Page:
• 'It's about privilege': Sheriff confronts Cornelius leaders over speeding tickets

    By: Glenn Counts

    Updated:

    CORNELIUS, N.C. - A safety operation, or a speed trap aimed at targeting wealthy homeowners? That was the crux of a sometimes-heated debate Monday between Cornelius town leaders and the Mecklenburg County sheriff.

    The tense discussion stemmed from a speed patrol set up along Jetton Road last month.

    [RELATED: Cornelius leaders question traffic operation conducted by Mecklenburg County deputies]

    Several members of the Cornelius town commission grilled Sheriff Garry McFadden. They wanted to know why 12 Mecklenburg County sheriff's deputies wrote 21 speeding tickets in the span of two hours on a Sunday afternoon.

    At the heart of the controversy is where the speeding enforcement happened. Jetton Road is a wealthy, primarily white, lakeside neighborhood in Cornelius, and a stretch of road with a speed limit of 35 mph.

    McFadden said he wouldn't have been called before the town commission if the tickets were written someplace else.

    [ALSO READ: CMPD checkpoint location leads to fiery debate at City Council meeting]

    “We all danced around it already -- it's about privilege. It's about privilege,” McFadden said at the meeting. “It's an African-American sheriff making differences in this city and county. I wasn't welcomed here. I was brought here so you can ask me questions tonight. But I'm still not mad, you know why? Because I have to serve each and every one of you.”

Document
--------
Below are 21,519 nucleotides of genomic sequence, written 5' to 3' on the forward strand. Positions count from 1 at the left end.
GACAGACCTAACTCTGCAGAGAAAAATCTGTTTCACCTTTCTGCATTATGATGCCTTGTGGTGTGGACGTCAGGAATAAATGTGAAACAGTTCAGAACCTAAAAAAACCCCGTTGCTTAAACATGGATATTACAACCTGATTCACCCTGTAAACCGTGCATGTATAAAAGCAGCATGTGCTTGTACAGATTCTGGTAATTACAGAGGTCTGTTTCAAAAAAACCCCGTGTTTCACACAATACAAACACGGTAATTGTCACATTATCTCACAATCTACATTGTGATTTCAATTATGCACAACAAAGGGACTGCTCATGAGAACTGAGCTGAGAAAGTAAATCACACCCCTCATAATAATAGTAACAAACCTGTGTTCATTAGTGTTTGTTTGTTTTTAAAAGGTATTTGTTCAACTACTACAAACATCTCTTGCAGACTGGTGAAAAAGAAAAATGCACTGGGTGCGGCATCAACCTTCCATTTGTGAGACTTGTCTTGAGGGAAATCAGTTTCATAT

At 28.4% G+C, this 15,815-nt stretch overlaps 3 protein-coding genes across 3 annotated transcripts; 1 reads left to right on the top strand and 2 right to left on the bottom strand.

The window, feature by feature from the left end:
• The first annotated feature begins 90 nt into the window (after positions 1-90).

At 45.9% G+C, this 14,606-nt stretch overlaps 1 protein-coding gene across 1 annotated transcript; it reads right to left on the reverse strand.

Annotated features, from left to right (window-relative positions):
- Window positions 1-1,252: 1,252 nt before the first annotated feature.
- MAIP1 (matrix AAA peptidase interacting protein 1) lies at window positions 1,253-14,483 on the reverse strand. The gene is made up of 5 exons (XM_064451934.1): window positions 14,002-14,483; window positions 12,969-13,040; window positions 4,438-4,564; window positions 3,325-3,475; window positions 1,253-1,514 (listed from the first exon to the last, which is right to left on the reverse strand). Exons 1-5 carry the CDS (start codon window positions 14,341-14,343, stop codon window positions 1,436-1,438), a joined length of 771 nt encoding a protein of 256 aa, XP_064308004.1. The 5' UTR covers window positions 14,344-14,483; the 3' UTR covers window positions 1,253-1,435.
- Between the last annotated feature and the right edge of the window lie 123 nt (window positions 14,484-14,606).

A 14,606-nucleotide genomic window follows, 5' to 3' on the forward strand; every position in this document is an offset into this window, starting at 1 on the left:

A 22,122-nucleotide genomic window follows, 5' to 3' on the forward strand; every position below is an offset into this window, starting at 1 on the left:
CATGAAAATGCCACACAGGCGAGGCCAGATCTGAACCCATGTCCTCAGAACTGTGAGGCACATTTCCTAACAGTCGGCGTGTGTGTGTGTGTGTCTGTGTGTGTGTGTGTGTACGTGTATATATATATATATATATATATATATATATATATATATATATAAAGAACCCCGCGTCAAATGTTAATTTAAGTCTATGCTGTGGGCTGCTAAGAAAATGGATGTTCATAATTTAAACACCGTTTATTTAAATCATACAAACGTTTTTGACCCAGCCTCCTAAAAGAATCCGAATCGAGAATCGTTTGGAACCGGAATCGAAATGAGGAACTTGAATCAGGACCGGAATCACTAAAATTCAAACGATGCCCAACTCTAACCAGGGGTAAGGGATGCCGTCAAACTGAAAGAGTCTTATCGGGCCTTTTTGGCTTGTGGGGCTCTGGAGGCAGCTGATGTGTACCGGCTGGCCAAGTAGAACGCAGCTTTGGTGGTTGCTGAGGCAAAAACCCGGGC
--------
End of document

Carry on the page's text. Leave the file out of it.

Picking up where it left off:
Leaders said residents inundated them with calls about the operation.

    During the meeting, there was a lot of back and forth about why that particular area was selected. All agreed that the Sheriff's Office has jurisdiction and authority to enforce traffic laws.

    It's not something that has traditionally been a focus, but that's something McFadden said is changing under his leadership.

    He suggested Cornelius leaders have their priorities wrong.

    “We're concerned about the number of speeders … on a certain road, in a certain side of the city. What message are we really sending?” McFadden asked.

    Several commissioners said the purpose of the meeting was not to be confrontational, and that they simply wanted answers.

    “Thank you,” said Commission Chair Dave Gilroy. “Sheriff, maybe I can just close on a positive note -- I don't want you to feel disrespected.”

    “I think it's too late for that,” McFadden quickly responded.

    The sheriff and his deputies said they would make a better effort to communicate with local law enforcement going forward.

    On Wednesday afternoon, McFadden held a news conference and said that his department has been doing traffic enforcement for five or six years, long before he took office.

    He also said they had been to Cornelius before and doesn’t believe the checkpoint should have been a surprise.

    When Channel 9 asked him, he would not address the issue of race directly.

    "I was told by some of the people on the council, that when you made that statement it totally caught them by surprise because they saw an enforcement action and they, quote-unquote, didn't see color. How would you respond to that?" Channel 9's Glenn Counts asked.

    "That's their opinion," McFadden replied. 

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